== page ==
Milkman by Anna Burns, 2018, 368p, Man Booker Prize 2018
In this unnamed city, to be interesting is dangerous. Middle sister, our protagonist, is busy attempting to keep her mother from discovering her maybe-boyfriend and to keep everyone in the dark about her encounter with Milkman. But when first brother-in-law sniffs out her struggle, and rumours start to swell, middle sister becomes ‘interesting’. The last thing she ever wanted to be. To be interesting is to be noticed and to be noticed is dangerous.Milkman is a tale of gossip and hearsay, silence and deliberate deafness. It is the story of inaction with enormous consequences.
The Hours by Michael Cunningham, 1998, 230p, Pulitzer 1999
In 1920s London, Virginia Woolf is fighting against her rebellious spirit as she attempts to make a start on her new novel. A young wife and mother, broiling in a suburb of 1940s Los Angeles, yearns to escape and read her precious copy of Mrs Dalloway. And Clarissa Vaughan steps out of her smart Greenwich village apartment in 1990s New York to buy flowers for a party she is hosting for a dying friend. The Hours recasts the classic story of Woolf’s Mrs Dalloway in a startling new light. Moving effortlessly across the decades and between England and America, this exquisite novel intertwines the worlds of three unforgettable women.
Girl, Woman, Other by Bernardine Evaristo, 2019, 464p, Man Booker Prize 2019
Teeming with life and crackling with energy — a love song to modern Britain and black womanhood.Girl, Woman, Other follows the lives and struggles of twelve very different characters. Mostly women, black and British, they tell the stories of their families, friends and lovers, across the country and through the years. Joyfully polyphonic and vibrantly contemporary, this is a gloriously new kind of history, a novel of our times: celebratory, ever-dynamic and utterly irresistible.
The Parisian by Isabella Hammad, 2019, 710p
As the First World War shatters families, destroys friendships and kills lovers, a young Palestinian dreamer sets out to find himself. Midhat Kamal picks his way across a fractured world, from the shifting politics of the Middle East to the dinner tables of Montpellier and a newly tumultuous Paris. He discovers that everything is fragile: love turns to loss, friends become enemies and everyone is looking for a place to belong. Isabella Hammad delicately unpicks the tangled politics and personal tragedies of a turbulent era – the Palestinian struggle for independence from the British Mandate, the strife of the early twentieth century and the looming shadow of the Second World War. An intensely human story amidst a global conflict, The Parisian is historical fiction with a remarkable contemporary voice.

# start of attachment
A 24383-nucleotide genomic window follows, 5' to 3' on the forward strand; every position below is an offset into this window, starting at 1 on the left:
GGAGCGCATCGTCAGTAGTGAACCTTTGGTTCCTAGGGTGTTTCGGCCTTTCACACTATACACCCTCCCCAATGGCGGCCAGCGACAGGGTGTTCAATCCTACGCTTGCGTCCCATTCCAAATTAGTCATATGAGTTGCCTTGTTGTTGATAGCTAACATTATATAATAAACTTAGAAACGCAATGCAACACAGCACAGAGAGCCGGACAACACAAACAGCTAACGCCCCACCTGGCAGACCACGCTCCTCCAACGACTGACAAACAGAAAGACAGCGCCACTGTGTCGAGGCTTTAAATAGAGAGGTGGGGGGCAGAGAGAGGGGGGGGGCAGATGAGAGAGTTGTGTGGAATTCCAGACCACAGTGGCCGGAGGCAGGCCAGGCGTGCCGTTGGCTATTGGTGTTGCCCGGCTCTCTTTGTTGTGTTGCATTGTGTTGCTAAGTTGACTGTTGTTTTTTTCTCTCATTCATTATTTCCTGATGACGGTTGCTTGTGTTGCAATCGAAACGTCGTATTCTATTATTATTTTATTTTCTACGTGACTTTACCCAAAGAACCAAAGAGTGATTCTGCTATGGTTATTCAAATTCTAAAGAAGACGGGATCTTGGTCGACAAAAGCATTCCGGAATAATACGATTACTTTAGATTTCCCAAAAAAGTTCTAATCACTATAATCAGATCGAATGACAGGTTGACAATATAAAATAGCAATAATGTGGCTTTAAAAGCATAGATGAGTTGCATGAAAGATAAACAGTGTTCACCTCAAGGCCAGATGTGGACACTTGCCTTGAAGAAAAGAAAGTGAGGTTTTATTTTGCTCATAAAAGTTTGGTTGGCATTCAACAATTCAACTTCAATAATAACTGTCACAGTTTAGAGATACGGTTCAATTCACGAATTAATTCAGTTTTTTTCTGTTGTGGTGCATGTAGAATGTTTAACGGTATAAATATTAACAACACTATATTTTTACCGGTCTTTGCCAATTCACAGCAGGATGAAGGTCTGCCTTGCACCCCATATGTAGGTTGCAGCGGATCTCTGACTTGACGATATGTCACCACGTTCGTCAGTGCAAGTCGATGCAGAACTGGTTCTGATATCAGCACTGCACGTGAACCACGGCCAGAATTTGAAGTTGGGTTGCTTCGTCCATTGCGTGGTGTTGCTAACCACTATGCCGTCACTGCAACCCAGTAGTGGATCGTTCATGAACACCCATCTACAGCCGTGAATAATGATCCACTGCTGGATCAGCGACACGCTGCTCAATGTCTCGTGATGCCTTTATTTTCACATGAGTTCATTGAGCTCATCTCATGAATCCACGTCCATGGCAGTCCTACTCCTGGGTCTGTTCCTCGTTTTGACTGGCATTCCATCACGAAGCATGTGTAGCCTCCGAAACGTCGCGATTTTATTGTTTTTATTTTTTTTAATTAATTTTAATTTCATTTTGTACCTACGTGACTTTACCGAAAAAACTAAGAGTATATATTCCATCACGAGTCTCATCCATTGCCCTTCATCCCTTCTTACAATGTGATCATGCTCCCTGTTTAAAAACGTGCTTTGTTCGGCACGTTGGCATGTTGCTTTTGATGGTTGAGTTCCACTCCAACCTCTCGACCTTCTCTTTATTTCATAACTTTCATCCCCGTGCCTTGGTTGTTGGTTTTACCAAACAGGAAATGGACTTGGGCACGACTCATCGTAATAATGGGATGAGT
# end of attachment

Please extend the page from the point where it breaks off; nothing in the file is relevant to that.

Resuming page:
Jude the Obscure by Thomas Hardy, 1895, 310p
Jude Fawley’s hopes of a university education are lost when he is trapped into marrying the earthy Arabella, who later abandons him. Moving to the town of Christminster where he finds work as a stonemason, Jude meets and falls in love with his cousin Sue Bridehead, a sensitive, freethinking ‘New Woman’.
The Mayor of Casterbridge by Thomas Hardy, 1886, 445p
In a fit of drunken anger, Michael Henchard sells his wife and baby daughter for five guineas at a country fair. Over the course of the following years, he manages to establish himself as a respected and prosperous pillar of the community of Casterbridge, but behind his success there always lurk the shameful secret of his past and a personality prone to self-destructive pride and temper. Subtitled ‘A Story of a Man of Character’, Hardy’s powerful and sympathetic study of the heroic but deeply flawed Henchard is also an intensely dramatic work, tragically played out against the vivid backdrop of a close-knit Dorsetshire town.